Windsor residents explore ancestry with new live storytelling series

Teajai Travis said he wants to explore the ancestry stories of Windsor residents through his live storytelling event, A Blaze of Story.  ( - image credit)
Teajai Travis said he wants to explore the ancestry stories of Windsor residents through his live storytelling event, A Blaze of Story. ( - image credit)

Halfway through his two year term as Windsor's first multicultural community storyteller Teajai Travis has launched a new series of live storytelling events aimed at exploring the histories of Windsor's residents.

The monthly storytelling event is called A Blaze of Story, and is hosted at Cafe Amor on Ottawa Street.

The event features different voices from Windsor's community, with a focus on multicultural stories, and uses a combination of storytelling, drumming and dancing.

"So many of us have come from different places," he said, and with his role as community storyteller he has been able to "really focus in on other people's stories, the story of the the city and the surrounding area, but also the stories that brought so many of us here."

Travis said the theme of the storytelling sessions is ancestral stories of Windsor's residents.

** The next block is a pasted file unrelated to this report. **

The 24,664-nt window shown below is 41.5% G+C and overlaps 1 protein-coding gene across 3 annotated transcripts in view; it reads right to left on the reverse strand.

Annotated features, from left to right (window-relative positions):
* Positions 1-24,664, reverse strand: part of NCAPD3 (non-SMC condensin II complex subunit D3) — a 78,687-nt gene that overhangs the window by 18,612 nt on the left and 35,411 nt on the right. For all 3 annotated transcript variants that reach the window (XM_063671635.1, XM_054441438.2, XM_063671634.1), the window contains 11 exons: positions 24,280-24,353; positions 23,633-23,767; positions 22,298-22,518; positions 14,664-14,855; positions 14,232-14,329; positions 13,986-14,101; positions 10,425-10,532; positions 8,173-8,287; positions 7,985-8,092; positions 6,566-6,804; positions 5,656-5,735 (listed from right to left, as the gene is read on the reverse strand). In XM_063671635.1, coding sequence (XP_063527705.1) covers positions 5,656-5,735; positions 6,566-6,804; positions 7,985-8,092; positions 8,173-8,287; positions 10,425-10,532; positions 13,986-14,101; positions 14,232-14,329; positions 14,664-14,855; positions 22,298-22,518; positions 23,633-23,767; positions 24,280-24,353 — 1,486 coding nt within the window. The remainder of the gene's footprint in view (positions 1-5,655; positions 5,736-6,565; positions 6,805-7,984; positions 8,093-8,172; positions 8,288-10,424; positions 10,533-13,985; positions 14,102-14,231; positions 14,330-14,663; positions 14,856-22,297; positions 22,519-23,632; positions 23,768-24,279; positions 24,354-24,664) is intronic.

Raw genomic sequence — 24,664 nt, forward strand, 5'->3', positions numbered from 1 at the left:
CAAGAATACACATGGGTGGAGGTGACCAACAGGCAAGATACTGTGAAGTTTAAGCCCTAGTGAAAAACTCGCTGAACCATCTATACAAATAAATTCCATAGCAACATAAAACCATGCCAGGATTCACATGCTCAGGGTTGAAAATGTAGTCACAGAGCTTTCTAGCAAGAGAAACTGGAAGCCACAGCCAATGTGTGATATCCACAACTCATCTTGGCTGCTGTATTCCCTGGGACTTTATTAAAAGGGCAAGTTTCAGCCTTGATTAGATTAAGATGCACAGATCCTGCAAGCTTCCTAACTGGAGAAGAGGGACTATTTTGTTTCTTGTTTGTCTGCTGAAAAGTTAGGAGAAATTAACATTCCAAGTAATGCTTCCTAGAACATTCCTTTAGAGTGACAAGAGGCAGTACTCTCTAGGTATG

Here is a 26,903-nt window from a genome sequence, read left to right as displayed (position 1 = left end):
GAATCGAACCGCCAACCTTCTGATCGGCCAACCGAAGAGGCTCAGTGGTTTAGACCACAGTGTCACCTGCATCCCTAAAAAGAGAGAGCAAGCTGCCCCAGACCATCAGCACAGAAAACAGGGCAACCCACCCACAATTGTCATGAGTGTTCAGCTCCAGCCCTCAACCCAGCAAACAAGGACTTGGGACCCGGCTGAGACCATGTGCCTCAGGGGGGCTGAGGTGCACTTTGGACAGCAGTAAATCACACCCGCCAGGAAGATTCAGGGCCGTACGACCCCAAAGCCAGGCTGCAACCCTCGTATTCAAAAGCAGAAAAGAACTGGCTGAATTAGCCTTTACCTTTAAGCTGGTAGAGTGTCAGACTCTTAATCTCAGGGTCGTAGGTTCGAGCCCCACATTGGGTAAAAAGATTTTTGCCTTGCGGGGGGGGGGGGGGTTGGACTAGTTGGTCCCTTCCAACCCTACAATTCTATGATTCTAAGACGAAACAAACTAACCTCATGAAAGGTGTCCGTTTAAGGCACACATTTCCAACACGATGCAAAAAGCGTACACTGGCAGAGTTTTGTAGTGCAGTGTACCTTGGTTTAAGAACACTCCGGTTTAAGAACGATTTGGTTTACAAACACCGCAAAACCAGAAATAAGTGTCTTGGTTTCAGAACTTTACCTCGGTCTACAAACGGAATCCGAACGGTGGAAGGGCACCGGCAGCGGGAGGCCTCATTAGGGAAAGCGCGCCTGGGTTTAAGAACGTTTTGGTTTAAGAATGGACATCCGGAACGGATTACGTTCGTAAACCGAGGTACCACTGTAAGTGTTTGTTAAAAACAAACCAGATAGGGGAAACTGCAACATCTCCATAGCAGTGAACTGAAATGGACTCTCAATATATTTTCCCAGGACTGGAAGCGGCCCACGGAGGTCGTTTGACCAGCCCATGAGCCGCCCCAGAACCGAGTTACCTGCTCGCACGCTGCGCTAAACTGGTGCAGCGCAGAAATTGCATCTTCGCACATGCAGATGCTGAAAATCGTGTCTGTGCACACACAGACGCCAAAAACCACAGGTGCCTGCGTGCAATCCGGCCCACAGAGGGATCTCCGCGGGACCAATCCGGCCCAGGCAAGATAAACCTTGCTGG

Amor Hernandez, owner of Cafe Amor, said she is happy to support any local arts at her cafe and that as a Mexican-Canadian, the project is close to her.

"We feel very much part of this, every person has a story to tell," she said.

Travis said he is working on transforming the series into something more.

The new project is called Sacred Story Studio, which will develop A Blaze of Story into a podcast and possibly a print book.

"I've decided to launch Sacred Story Studios in a way that it will exist as a gallery of stories, the stories that we collect through A Blaze of Story," he said.

Travis, who identifies as Afro-Indigenous, said inspiration for his ancestral story series comes partially from learning his own family history, and the stories that come along with that knowledge.

"My oldest known ancestors, they liberated themselves from enslavement in the southern states of the United States of America," he said.

Travis said his ancestors purchased land and founded a freedom town after being liberated, before he said the Fugitive Slave Act of 1850 brought his family to Ontario, where they settled.

"Knowing that that's part of my story, that exists in like the marrow of my bones, and it's the story of so many others," he said, inspired him to provide a platform for others to share their family histories.

Travis said there is an open call out for Windsor residents to join A Blaze of Story and share their stories in whatever way they would like, whether that's through dance, drumming, singing or speaking.

The next A Blaze of Story event will be on Valentine's Day, Feb. 14 at 5 p.m., and will feature Windsor poet and performance artist Mbonisi Zikhali Zomkhonto.